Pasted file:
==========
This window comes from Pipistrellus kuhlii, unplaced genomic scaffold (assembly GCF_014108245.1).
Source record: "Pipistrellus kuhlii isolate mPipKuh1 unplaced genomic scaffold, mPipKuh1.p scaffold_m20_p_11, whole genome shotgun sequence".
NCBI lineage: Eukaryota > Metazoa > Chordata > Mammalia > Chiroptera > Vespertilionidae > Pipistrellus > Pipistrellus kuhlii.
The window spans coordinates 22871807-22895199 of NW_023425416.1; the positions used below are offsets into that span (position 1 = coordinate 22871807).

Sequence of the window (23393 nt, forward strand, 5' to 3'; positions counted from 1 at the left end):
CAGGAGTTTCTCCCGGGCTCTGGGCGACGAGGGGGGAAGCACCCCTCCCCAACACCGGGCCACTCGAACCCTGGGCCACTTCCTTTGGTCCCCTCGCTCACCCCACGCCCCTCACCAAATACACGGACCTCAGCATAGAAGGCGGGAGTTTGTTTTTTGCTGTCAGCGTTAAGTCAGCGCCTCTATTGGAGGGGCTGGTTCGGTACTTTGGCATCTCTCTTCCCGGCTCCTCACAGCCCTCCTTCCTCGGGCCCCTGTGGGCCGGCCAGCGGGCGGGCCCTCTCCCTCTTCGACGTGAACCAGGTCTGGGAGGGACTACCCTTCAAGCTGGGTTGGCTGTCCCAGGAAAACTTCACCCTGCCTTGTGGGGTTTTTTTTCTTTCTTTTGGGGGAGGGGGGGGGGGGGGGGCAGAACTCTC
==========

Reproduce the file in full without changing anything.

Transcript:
This window comes from Pipistrellus kuhlii, unplaced genomic scaffold (assembly GCF_014108245.1).
Source record: "Pipistrellus kuhlii isolate mPipKuh1 unplaced genomic scaffold, mPipKuh1.p scaffold_m20_p_11, whole genome shotgun sequence".
NCBI lineage: Eukaryota > Metazoa > Chordata > Mammalia > Chiroptera > Vespertilionidae > Pipistrellus > Pipistrellus kuhlii.
The window spans coordinates 22871807-22895199 of NW_023425416.1; the positions used below are offsets into that span (position 1 = coordinate 22871807).

Sequence of the window (23393 nt, forward strand, 5' to 3'; positions counted from 1 at the left end):
CAGGAGTTTCTCCCGGGCTCTGGGCGACGAGGGGGGAAGCACCCCTCCCCAACACCGGGCCACTCGAACCCTGGGCCACTTCCTTTGGTCCCCTCGCTCACCCCACGCCCCTCACCAAATACACGGACCTCAGCATAGAAGGCGGGAGTTTGTTTTTTGCTGTCAGCGTTAAGTCAGCGCCTCTATTGGAGGGGCTGGTTCGGTACTTTGGCATCTCTCTTCCCGGCTCCTCACAGCCCTCCTTCCTCGGGCCCCTGTGGGCCGGCCAGCGGGCGGGCCCTCTCCCTCTTCGACGTGAACCAGGTCTGGGAGGGACTACCCTTCAAGCTGGGTTGGCTGTCCCAGGAAAACTTCACCCTGCCTTGTGGGGTTTTTTTTCTTTCTTTTGGGGGAGGGGGGGGGGGGGGGGCAGAACTCTC